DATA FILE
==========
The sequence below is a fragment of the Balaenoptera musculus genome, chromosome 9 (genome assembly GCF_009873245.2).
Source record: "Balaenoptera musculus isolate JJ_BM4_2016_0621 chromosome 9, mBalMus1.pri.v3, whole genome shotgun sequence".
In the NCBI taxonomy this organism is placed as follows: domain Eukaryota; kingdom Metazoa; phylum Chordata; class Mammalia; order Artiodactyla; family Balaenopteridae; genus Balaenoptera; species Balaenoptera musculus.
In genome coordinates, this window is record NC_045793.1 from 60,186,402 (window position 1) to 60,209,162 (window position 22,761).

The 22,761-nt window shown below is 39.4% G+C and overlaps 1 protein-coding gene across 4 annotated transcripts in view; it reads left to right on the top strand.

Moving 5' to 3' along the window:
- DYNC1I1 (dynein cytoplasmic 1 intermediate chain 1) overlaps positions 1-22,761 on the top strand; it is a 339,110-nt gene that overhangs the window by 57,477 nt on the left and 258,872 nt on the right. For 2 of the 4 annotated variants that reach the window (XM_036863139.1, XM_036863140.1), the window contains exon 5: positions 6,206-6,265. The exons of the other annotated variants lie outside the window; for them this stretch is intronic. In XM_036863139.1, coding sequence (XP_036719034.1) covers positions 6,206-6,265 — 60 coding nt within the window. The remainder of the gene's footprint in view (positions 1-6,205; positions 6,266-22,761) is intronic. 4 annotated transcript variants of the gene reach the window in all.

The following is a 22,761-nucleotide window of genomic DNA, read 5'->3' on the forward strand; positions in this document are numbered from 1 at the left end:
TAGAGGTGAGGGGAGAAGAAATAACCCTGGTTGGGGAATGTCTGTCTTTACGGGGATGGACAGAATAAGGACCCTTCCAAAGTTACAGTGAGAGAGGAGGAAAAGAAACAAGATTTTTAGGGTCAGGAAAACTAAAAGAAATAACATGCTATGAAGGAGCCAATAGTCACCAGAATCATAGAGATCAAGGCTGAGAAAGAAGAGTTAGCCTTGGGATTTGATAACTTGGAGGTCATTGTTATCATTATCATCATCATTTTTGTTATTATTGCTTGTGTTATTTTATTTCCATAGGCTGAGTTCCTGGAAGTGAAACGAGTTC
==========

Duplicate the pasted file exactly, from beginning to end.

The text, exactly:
The sequence below is a fragment of the Balaenoptera musculus genome, chromosome 9 (genome assembly GCF_009873245.2).
Source record: "Balaenoptera musculus isolate JJ_BM4_2016_0621 chromosome 9, mBalMus1.pri.v3, whole genome shotgun sequence".
In the NCBI taxonomy this organism is placed as follows: domain Eukaryota; kingdom Metazoa; phylum Chordata; class Mammalia; order Artiodactyla; family Balaenopteridae; genus Balaenoptera; species Balaenoptera musculus.
In genome coordinates, this window is record NC_045793.1 from 60,186,402 (window position 1) to 60,209,162 (window position 22,761).

The 22,761-nt window shown below is 39.4% G+C and overlaps 1 protein-coding gene across 4 annotated transcripts in view; it reads left to right on the top strand.

Moving 5' to 3' along the window:
- DYNC1I1 (dynein cytoplasmic 1 intermediate chain 1) overlaps positions 1-22,761 on the top strand; it is a 339,110-nt gene that overhangs the window by 57,477 nt on the left and 258,872 nt on the right. For 2 of the 4 annotated variants that reach the window (XM_036863139.1, XM_036863140.1), the window contains exon 5: positions 6,206-6,265. The exons of the other annotated variants lie outside the window; for them this stretch is intronic. In XM_036863139.1, coding sequence (XP_036719034.1) covers positions 6,206-6,265 — 60 coding nt within the window. The remainder of the gene's footprint in view (positions 1-6,205; positions 6,266-22,761) is intronic. 4 annotated transcript variants of the gene reach the window in all.

The following is a 22,761-nucleotide window of genomic DNA, read 5'->3' on the forward strand; positions in this document are numbered from 1 at the left end:
TAGAGGTGAGGGGAGAAGAAATAACCCTGGTTGGGGAATGTCTGTCTTTACGGGGATGGACAGAATAAGGACCCTTCCAAAGTTACAGTGAGAGAGGAGGAAAAGAAACAAGATTTTTAGGGTCAGGAAAACTAAAAGAAATAACATGCTATGAAGGAGCCAATAGTCACCAGAATCATAGAGATCAAGGCTGAGAAAGAAGAGTTAGCCTTGGGATTTGATAACTTGGAGGTCATTGTTATCATTATCATCATCATTTTTGTTATTATTGCTTGTGTTATTTTATTTCCATAGGCTGAGTTCCTGGAAGTGAAACGAGTTC